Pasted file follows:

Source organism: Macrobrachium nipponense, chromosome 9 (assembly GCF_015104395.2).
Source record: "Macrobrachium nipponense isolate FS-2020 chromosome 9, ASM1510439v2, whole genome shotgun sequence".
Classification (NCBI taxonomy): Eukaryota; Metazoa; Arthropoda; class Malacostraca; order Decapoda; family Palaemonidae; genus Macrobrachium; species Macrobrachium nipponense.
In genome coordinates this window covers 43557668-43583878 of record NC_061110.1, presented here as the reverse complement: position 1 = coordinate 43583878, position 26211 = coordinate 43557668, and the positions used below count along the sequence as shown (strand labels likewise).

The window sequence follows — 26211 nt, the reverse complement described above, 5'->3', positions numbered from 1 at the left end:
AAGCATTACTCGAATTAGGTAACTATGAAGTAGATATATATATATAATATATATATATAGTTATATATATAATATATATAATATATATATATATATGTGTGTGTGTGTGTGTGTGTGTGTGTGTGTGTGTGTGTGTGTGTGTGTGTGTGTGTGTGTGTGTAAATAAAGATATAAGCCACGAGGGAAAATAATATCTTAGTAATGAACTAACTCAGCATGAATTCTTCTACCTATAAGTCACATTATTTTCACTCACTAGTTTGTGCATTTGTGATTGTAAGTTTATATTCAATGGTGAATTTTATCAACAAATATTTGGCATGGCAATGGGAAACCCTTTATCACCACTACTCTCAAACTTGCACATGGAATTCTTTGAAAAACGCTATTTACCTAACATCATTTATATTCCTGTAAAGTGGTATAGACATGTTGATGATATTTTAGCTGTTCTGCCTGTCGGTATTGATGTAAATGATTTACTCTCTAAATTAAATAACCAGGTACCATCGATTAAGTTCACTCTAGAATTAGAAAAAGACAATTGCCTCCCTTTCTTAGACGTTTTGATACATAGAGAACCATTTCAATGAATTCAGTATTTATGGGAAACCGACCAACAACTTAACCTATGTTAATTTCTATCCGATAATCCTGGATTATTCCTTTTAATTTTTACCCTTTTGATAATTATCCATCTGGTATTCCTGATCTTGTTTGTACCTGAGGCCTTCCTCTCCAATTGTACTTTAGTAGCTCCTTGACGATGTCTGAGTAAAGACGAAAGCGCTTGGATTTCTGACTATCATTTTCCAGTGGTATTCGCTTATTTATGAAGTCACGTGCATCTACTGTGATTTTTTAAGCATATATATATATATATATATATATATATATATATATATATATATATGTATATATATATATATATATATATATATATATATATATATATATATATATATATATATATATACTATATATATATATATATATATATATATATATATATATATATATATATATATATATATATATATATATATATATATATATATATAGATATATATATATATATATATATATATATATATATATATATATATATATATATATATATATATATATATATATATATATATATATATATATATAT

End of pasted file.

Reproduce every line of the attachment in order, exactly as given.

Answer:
Source organism: Macrobrachium nipponense, chromosome 9 (assembly GCF_015104395.2).
Source record: "Macrobrachium nipponense isolate FS-2020 chromosome 9, ASM1510439v2, whole genome shotgun sequence".
Classification (NCBI taxonomy): Eukaryota; Metazoa; Arthropoda; class Malacostraca; order Decapoda; family Palaemonidae; genus Macrobrachium; species Macrobrachium nipponense.
In genome coordinates this window covers 43557668-43583878 of record NC_061110.1, presented here as the reverse complement: position 1 = coordinate 43583878, position 26211 = coordinate 43557668, and the positions used below count along the sequence as shown (strand labels likewise).

The window sequence follows — 26211 nt, the reverse complement described above, 5'->3', positions numbered from 1 at the left end:
AAGCATTACTCGAATTAGGTAACTATGAAGTAGATATATATATATAATATATATATATAGTTATATATATAATATATATAATATATATATATATATGTGTGTGTGTGTGTGTGTGTGTGTGTGTGTGTGTGTGTGTGTGTGTGTGTGTGTGTGTGTGTGTAAATAAAGATATAAGCCACGAGGGAAAATAATATCTTAGTAATGAACTAACTCAGCATGAATTCTTCTACCTATAAGTCACATTATTTTCACTCACTAGTTTGTGCATTTGTGATTGTAAGTTTATATTCAATGGTGAATTTTATCAACAAATATTTGGCATGGCAATGGGAAACCCTTTATCACCACTACTCTCAAACTTGCACATGGAATTCTTTGAAAAACGCTATTTACCTAACATCATTTATATTCCTGTAAAGTGGTATAGACATGTTGATGATATTTTAGCTGTTCTGCCTGTCGGTATTGATGTAAATGATTTACTCTCTAAATTAAATAACCAGGTACCATCGATTAAGTTCACTCTAGAATTAGAAAAAGACAATTGCCTCCCTTTCTTAGACGTTTTGATACATAGAGAACCATTTCAATGAATTCAGTATTTATGGGAAACCGACCAACAACTTAACCTATGTTAATTTCTATCCGATAATCCTGGATTATTCCTTTTAATTTTTACCCTTTTGATAATTATCCATCTGGTATTCCTGATCTTGTTTGTACCTGAGGCCTTCCTCTCCAATTGTACTTTAGTAGCTCCTTGACGATGTCTGAGTAAAGACGAAAGCGCTTGGATTTCTGACTATCATTTTCCAGTGGTATTCGCTTATTTATGAAGTCACGTGCATCTACTGTGATTTTTTAAGCATATATATATATATATATATATATATATATATATATATATATATATGTATATATATATATATATATATATATATATATATATATATATATATATATATATATATATATACTATATATATATATATATATATATATATATATATATATATATATATATATATATATATATATATATATATATATATATATATATAGATATATATATATATATATATATATATATATATATATATATATATATATATATATATATATATATATATATATATATATATATATATATATATAT